About \\ Historic Houses

Andrew Safford House

In this PEM Walks, we explore a house that has been called the most expensive house ever built in America. The Andrew-Safford Mansion is at 13 Washington Square West at Brown Street.

The Andrew Safford House is in the Washington Square Historic District, and the most publicly prominent of PEM’s historic structures. When this house was built 1818, it was the most expensive and well-appointed mansion in America. The extravagant mansion was built by John Andrew, a Salem merchant specializing in the fur trade with Russia. But within 10 years of its construction, John Andrew was bankrupt and lost ownership of it.

Photo by Bob Packert/PEM

The first thing people might notice is the piazza on the west side of the house. It features four colossal scale doric columns, carved from solid logs. One of the reasons we know quite a lot about the construction of this house is the construction was actually documented by diarist Reverend Bentley, who was living just a few hundred yards away and watched the great columns being hoisted into place. The interior woodwork is attributed to Joseph True, a master carpenter who had apprenticed to the then recently-late Samuel McIntire.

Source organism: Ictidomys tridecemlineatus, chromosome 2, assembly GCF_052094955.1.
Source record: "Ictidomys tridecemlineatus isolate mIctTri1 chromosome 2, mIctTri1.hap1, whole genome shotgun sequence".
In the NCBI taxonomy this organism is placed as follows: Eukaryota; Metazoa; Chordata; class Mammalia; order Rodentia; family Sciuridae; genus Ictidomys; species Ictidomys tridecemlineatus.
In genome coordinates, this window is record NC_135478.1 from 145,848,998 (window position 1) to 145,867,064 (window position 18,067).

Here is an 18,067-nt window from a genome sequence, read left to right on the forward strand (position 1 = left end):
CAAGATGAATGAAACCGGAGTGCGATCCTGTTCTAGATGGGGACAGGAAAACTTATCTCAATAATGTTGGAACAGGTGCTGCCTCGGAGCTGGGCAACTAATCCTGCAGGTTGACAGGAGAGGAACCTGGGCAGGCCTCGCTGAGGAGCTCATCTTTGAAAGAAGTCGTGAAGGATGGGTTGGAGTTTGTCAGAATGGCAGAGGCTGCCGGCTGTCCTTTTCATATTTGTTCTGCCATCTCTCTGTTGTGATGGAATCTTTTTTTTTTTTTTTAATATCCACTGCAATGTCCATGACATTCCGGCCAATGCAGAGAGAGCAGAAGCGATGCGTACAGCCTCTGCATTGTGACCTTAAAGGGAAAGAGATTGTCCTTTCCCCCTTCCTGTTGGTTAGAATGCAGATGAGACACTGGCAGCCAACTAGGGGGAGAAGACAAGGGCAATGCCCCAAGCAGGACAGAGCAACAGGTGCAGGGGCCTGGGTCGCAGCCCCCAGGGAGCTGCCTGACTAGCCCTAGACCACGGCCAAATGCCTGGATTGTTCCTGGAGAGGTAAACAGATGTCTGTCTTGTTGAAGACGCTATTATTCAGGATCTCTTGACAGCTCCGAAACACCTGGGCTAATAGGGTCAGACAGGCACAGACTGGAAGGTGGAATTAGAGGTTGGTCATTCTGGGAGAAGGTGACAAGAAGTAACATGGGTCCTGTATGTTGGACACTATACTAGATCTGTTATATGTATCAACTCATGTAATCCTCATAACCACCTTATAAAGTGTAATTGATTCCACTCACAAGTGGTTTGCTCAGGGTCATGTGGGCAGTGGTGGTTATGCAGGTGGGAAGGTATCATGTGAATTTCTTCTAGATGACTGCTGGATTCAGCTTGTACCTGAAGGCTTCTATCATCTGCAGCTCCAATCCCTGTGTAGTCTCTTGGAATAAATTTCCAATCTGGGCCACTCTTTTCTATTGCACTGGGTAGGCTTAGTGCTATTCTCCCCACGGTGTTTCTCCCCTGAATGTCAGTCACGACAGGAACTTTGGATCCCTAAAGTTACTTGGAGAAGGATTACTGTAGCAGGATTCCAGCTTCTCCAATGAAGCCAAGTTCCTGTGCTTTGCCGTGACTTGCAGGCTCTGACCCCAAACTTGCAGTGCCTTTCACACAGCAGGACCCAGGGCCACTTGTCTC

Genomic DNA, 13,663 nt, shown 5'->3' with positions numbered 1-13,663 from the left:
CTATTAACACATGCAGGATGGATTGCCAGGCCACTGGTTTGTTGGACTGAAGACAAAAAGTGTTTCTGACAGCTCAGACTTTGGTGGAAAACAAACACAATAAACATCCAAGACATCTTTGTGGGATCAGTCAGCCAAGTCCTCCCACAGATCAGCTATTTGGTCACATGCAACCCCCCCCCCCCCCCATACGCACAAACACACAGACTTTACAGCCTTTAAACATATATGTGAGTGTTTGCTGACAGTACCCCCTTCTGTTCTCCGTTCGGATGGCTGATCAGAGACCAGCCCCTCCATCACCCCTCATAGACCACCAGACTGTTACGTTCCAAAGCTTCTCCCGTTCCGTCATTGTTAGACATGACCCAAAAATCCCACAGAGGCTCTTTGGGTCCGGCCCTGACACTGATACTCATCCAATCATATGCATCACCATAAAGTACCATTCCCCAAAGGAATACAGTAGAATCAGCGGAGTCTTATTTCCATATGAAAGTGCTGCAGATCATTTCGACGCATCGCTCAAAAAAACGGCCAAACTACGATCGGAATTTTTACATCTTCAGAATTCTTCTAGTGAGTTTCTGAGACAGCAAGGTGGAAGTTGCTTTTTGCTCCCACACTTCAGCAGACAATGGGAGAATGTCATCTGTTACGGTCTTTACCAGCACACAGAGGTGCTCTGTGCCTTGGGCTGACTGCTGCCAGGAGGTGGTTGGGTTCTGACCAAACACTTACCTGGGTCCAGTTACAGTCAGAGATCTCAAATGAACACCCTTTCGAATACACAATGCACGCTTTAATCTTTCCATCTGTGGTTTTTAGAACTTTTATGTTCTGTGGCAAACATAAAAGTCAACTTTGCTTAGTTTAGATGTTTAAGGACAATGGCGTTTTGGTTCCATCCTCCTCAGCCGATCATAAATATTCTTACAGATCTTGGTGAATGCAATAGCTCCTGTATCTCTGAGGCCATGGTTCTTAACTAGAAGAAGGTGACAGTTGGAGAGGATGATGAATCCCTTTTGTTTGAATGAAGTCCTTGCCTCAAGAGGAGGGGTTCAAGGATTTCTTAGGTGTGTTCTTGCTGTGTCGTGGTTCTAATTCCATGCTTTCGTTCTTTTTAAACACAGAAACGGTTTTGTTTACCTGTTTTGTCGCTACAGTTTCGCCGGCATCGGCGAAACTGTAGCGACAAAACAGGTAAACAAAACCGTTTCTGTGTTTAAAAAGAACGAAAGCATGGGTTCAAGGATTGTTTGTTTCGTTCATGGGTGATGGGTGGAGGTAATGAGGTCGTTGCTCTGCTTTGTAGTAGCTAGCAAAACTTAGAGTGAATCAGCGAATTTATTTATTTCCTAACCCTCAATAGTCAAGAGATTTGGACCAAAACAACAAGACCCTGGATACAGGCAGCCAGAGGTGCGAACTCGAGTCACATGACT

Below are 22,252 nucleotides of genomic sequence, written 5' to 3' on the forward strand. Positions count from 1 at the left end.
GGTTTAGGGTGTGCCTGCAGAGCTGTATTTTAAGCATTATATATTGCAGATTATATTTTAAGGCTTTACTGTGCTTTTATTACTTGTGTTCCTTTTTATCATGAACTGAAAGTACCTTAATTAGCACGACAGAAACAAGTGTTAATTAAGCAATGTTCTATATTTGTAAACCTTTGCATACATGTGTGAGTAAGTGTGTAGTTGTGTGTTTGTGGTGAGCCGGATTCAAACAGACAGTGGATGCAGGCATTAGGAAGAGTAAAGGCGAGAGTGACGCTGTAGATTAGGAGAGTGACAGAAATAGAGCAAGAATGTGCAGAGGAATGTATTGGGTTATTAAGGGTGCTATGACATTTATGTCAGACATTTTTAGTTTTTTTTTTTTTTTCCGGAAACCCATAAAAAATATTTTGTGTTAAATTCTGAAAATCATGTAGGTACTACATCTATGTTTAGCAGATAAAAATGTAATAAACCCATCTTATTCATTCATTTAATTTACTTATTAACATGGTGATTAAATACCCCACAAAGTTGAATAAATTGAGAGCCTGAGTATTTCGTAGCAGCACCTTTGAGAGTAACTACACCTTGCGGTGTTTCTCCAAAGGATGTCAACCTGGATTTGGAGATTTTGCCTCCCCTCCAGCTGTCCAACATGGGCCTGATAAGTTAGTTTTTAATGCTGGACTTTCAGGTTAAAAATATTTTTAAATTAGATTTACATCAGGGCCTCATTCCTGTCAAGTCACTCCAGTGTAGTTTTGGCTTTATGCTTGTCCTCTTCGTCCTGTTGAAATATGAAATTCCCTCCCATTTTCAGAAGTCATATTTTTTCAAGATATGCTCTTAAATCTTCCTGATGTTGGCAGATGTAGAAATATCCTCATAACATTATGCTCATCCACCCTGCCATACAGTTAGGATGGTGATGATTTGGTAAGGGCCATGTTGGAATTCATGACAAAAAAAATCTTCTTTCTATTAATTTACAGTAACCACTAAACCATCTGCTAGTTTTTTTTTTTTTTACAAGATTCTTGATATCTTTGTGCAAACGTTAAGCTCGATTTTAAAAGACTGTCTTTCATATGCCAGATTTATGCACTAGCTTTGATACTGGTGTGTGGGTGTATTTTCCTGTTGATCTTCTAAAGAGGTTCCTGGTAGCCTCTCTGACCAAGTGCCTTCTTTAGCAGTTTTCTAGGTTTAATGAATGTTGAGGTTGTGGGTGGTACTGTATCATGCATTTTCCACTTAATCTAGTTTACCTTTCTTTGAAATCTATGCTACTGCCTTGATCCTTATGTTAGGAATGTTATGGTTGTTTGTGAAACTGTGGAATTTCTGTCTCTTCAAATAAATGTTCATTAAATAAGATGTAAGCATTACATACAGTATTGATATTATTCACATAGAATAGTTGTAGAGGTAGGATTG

Photo by Bob Packet/PEM

Photo by Bob Packert/PEM

The interior of this house is in extraordinary condition in terms of its layout, woodwork and detail. A three story staircase leads to all floors of the house. Delightful federal details include interior glazed fan lights over double door entryways. Another extraordinary thing about the expense to which John Andrew went to build this house are the solid mahogany doors throughout which retain their original mercury glass knobs.

The opulent home is a reflection of very sudden and extreme gentrification of the neighborhood in the golden years of Salem’s economic boom. But the 1820s in Salem were extremely turbulent from an economic standpoint and many merchants who built houses similar to this one found themselves destitute. The house passed into the Safford family in the 1860s and came to PEM through it’s parent institution, the Essex Institute, who acquired it in 1947 as the residence for the Executive Director. Today the mansion is used for rentals, internal meetings and private functions.

Photo by Bob Packert/PEM

The adjoining three-bay elegant brick carriage house once sheltered horses and early automobiles. It is now home to Goodnight Fatty, a business that serves up cookes, milk and ice cream on weekend evenings.

Goodnight Fattys
Goodnight Fattys at Andrew Safford House

Photos by Dinah Cardin/PEM